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Article
North Carolina's Reincarnated Joint Tenancy: Oh Intent, Where Art Thou
North Carolina Law Review
  • Daniel R. Tilly, Campbell University School of Law
  • Patrick K. Hetrick, Campbell University School of Law
Document Type
Article
Publication Date
2015
Abstract

A mother, her daughter, and her son-in-law received title to a North Carolina home as joint tenants with right of survivorship. Little did the mother know that she was almost instantly destroying the newborn joint tenancy when, in order to finance the purchase price, she alone executed a mortgage note and deed of trust at the closing. When she died several years later with that mortgage loan in default, a legal dispute arose centered on whether "severance" of the joint tenancy had occurred. Following traditional joint tenancy law theory, the Court of Appeals decided somewhat reluctantly that the joint tenancy was indeed severed at the very closing during which it was successfully created; for by executing the deed of trust, the mother had conveyed "title" according to North Carolina's title theory of mortgage law. Under a common law "four unities" analysis, her execution of the deed of trust unilaterally destroyed the unity of title required for a joint tenancy and automatically converted it into a tenancy in common. Contrary to what was most likely intended as part of an informal family estate and eldercare plan, her fifty percent undivided interest in the home remained in her estate at her death and did not pass by survivorship to her daughter and son-in-law.'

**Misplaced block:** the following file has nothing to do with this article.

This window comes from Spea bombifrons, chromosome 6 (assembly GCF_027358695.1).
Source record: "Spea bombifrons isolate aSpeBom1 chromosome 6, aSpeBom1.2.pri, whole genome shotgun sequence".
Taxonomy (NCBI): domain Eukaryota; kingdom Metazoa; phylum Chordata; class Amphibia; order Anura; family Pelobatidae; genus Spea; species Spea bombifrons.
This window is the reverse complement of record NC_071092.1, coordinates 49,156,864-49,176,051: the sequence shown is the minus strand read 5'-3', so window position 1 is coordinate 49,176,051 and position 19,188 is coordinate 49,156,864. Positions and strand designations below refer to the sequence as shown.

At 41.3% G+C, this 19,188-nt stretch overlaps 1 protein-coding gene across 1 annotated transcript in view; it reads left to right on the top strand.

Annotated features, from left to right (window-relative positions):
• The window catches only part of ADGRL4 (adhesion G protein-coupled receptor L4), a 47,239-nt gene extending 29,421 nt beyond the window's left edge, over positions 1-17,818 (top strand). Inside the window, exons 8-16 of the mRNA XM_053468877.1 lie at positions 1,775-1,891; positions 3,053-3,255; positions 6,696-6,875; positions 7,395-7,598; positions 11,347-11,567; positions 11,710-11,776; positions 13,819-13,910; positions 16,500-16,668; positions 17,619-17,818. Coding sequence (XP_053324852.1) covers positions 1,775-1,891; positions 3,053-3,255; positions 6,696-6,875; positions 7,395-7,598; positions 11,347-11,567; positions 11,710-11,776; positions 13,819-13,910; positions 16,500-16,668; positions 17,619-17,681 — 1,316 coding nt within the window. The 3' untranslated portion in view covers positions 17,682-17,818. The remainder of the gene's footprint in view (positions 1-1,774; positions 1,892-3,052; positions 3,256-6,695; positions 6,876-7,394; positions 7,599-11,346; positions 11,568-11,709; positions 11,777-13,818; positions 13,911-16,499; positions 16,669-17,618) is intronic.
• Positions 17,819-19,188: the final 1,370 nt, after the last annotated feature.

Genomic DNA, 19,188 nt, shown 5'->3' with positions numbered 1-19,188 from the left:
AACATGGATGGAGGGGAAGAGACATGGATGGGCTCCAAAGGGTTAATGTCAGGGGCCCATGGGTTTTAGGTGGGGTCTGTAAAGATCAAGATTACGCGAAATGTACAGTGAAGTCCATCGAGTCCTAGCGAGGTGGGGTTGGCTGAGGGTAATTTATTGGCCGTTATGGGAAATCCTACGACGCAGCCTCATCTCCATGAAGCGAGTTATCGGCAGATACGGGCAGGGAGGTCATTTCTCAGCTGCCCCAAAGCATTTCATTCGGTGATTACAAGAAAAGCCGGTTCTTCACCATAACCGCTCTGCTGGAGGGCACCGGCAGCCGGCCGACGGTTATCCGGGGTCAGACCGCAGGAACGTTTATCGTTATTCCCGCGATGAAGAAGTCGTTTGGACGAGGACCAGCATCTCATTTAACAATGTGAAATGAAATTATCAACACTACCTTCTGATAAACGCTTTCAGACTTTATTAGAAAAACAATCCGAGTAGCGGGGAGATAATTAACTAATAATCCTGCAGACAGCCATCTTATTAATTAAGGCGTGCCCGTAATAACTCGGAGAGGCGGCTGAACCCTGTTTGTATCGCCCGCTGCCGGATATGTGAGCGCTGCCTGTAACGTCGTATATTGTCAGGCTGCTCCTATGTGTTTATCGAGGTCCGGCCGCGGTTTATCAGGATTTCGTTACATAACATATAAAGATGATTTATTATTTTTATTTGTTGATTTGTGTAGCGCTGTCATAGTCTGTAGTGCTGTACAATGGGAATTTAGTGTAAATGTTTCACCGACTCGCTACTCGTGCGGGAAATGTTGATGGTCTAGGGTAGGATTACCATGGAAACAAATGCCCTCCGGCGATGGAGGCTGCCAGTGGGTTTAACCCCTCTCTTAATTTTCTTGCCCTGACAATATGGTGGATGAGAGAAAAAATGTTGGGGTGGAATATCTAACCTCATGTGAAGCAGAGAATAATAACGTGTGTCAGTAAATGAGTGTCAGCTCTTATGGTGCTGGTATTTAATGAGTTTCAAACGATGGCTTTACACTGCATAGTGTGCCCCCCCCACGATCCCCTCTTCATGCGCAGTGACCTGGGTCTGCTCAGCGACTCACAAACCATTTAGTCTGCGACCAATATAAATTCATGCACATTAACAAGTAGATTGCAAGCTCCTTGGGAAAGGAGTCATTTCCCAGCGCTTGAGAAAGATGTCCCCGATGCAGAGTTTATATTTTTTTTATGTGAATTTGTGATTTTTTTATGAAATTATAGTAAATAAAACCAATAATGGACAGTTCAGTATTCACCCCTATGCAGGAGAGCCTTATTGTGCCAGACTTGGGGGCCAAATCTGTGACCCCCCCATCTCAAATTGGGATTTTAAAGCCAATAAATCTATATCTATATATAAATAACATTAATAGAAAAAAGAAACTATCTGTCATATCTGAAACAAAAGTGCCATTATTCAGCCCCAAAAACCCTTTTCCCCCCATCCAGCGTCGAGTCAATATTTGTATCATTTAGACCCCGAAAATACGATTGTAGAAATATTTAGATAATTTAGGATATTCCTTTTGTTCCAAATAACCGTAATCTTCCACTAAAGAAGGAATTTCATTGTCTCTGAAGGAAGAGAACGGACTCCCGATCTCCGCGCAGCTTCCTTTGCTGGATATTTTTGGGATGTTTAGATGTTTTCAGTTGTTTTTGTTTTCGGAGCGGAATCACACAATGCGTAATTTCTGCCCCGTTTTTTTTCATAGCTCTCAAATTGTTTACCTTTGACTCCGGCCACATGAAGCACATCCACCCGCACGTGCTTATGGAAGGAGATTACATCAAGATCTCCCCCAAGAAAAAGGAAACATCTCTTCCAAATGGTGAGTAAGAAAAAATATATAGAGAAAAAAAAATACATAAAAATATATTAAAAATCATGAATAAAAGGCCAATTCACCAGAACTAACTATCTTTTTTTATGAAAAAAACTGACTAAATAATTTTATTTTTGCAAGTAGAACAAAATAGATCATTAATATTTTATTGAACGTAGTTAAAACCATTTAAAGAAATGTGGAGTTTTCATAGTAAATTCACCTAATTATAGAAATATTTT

This article addresses key real property and public policy issues triggered by the 1990 legislative reincarnation of the joint tenancy with right of survivorship in North Carolina with a special emphasis on creation and severance issues. It also focuses on piecemeal statutory amendments and revisions to North Carolina joint tenancy law since 1990. The authors' analysis leads to the following conclusions: First, because joint tenancy creation is now intent-based, not unities-based, joint tenancy termination should likewise be intent-based, not unities-destruction-based. Second, unilateral "stealth" severances of joint tenancies are contrary to public policy, unless accompanied by effective prior notice to the other joint tenant or tenants. Third, North Carolina General Statute section 41-2 requires substantial and comprehensive revision to further clarify the contemporary law of joint tenancy in North Carolina. Fourth, substantial improvement in the law's transparency is required in the legislative process if all interested parties, including consumers, are to have a meaningful opportunity to provide input when important real property laws are added, revised, or deleted from the General Statutes.

Citation Information
Daniel R. Tilly & Patrick K. Hetrick, North Carolina's Reincarnated Joint Tenancy: Oh Intent, Where Art Thou, 93 N.C. L. Rev. 1649 (2015).